Age-related eye diseases

Eye health can bring more than one headache to seniors. Cataracts, age-related macular degeneration, dry eyes, glaucoma and diabetic retinopathy are five of the most common eye ailments among the elderly. It is therefore useful to know what these diseases are and how they are treated.

Cataract surgery is the most frequent operation performed on people worldwide and has reached a very high degree of perfection with very few complications. If multifocal intraocular lenses are implanted during the operation, it is possible to dispense with glasses after the operation. If we want to avoid problems, it is better not to wait until they are very advanced to perform the surgery. There are no known preventive measures against cataracts.

More and more older and younger people are showing symptoms of dry eyes, mainly at older ages. Postmenopausal women are the most affected (due to hormonal changes), but everyone can have this problem temporarily or chronically. Many medications favor dry eyes and dry mouth, such as antidepressants, anxiolytics, sleeping pills, beta-blockers, etc.

A disease characterized by the aging of the crystalline lens.

Refraction occurs when light changes direction as it passes through one object to another. Vision occurs when light rays are deflected (refracted) as they pass through the cornea and lens. This light is then focused onto the retina. The retina transforms the light into electrical impulses that are sent to the brain through the optic nerve. The brain interprets these messages, converting them into the images we see.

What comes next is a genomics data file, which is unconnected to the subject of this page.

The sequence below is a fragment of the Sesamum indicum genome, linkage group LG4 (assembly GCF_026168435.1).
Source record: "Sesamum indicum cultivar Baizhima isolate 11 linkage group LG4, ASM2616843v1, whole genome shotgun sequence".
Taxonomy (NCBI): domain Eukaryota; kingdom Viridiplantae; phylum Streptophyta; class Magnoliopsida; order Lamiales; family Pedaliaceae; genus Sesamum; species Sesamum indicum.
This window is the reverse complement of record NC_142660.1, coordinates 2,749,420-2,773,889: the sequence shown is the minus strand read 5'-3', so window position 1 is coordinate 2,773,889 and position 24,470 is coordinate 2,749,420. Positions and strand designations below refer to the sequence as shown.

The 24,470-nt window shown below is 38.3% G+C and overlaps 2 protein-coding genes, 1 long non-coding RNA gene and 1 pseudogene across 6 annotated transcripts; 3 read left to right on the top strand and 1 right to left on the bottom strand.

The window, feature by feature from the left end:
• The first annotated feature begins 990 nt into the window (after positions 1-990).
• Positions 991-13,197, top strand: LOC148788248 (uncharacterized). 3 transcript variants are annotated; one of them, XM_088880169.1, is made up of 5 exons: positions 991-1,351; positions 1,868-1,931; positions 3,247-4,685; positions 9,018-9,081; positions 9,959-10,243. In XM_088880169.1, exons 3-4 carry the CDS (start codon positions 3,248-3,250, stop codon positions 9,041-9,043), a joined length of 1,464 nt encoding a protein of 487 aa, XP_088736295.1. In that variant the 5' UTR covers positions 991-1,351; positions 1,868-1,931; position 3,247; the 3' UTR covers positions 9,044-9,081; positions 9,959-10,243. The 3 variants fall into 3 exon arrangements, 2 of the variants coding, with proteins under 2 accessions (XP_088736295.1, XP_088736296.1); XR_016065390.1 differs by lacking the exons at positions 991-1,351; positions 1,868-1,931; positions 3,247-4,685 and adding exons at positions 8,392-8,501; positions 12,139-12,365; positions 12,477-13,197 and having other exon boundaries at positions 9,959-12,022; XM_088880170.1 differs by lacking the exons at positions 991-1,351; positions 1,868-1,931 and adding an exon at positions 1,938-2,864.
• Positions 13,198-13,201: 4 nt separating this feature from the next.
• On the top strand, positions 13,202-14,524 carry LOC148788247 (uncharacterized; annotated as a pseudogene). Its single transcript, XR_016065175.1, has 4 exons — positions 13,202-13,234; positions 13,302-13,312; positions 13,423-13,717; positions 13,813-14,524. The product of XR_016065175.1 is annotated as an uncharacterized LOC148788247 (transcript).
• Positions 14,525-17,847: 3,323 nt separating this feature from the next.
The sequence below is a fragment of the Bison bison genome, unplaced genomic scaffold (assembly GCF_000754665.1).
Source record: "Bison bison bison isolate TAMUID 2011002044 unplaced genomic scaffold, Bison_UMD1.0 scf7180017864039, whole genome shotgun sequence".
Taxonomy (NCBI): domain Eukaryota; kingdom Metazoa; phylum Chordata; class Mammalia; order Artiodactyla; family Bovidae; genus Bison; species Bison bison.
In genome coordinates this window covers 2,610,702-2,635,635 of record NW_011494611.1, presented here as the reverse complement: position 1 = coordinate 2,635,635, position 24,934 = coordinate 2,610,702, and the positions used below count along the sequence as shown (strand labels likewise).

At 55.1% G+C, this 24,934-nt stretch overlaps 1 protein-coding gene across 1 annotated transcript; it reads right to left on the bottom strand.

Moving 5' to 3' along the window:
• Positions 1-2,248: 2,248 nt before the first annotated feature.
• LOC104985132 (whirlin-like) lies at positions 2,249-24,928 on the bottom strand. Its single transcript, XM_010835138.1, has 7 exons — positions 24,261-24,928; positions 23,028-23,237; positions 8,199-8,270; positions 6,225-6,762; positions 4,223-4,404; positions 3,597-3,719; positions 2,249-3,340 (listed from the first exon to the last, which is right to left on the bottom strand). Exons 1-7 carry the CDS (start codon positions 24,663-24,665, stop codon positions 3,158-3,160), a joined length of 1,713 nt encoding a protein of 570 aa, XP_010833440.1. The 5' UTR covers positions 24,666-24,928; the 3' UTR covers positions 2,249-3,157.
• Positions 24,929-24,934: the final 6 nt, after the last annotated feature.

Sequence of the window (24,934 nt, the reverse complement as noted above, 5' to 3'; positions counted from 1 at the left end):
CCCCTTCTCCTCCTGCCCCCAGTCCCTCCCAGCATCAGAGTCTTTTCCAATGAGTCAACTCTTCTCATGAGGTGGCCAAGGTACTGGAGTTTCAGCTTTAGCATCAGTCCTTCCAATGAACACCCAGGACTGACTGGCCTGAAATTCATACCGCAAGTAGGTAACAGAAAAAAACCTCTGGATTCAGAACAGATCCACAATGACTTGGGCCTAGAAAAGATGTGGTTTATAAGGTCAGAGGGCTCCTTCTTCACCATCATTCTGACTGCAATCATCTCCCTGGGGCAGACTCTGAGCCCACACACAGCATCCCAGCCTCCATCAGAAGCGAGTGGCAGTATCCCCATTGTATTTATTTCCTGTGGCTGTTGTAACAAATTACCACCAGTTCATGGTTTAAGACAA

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Myopia is a condition in which near objects are seen clearly, while distant objects are blurred. With nearsightedness, light is focused in front of the retina instead of on the retina.  Learn more about nearsightedness.

Astigmatism is a condition in which the eye does not focus light evenly on the retina, the light-sensitive tissue at the back of the eye. This can cause images to appear blurred or elongated.  Learn more about astigmatism.

Presbyopia is an age-related condition in which the ability to focus up close becomes more difficult. As the eye ages, the lens can no longer change shape enough to allow the eye to focus on close objects clearly.  Learn more about presbyopia.

Types of eye problems

Your best defense is to get regular checkups, because eye diseases do not always have symptoms. Early detection and early treatment can prevent blindness. If you have sudden vision changes, have blurred vision or see flashes of light, seek immediate help from an eye specialist. Other symptoms that require prompt attention are pain, double vision, fluid discharge from the eye, and swelling.

The information available on this site should not be used as a substitute for medical care or the advice of a medical professional. Talk to a health care professional if you have questions about your health.

Visual problems in older adults

Visual health can bring more than one headache to seniors. Cataracts, age-related macular degeneration, dry eyes, glaucoma and diabetic retinopathy are five of the most common eye ailments among the elderly. It is therefore useful to know what these diseases are and how they are treated.

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Cataract surgery is the most frequent operation performed on people worldwide and has reached a very high degree of perfection with very few complications. If multifocal intraocular lenses are implanted during the operation, it is possible to dispense with glasses after the operation. If we want to avoid problems, it is better not to wait until they are very advanced to perform the surgery. There are no known preventive measures against cataracts.

More and more older and younger people are showing symptoms of dry eyes, mainly at older ages. Postmenopausal women are the most affected (due to hormonal changes), but everyone can have this problem temporarily or chronically. Many medications favor dry eyes and dry mouth, such as antidepressants, anxiolytics, sleeping pills, beta-blockers, etc.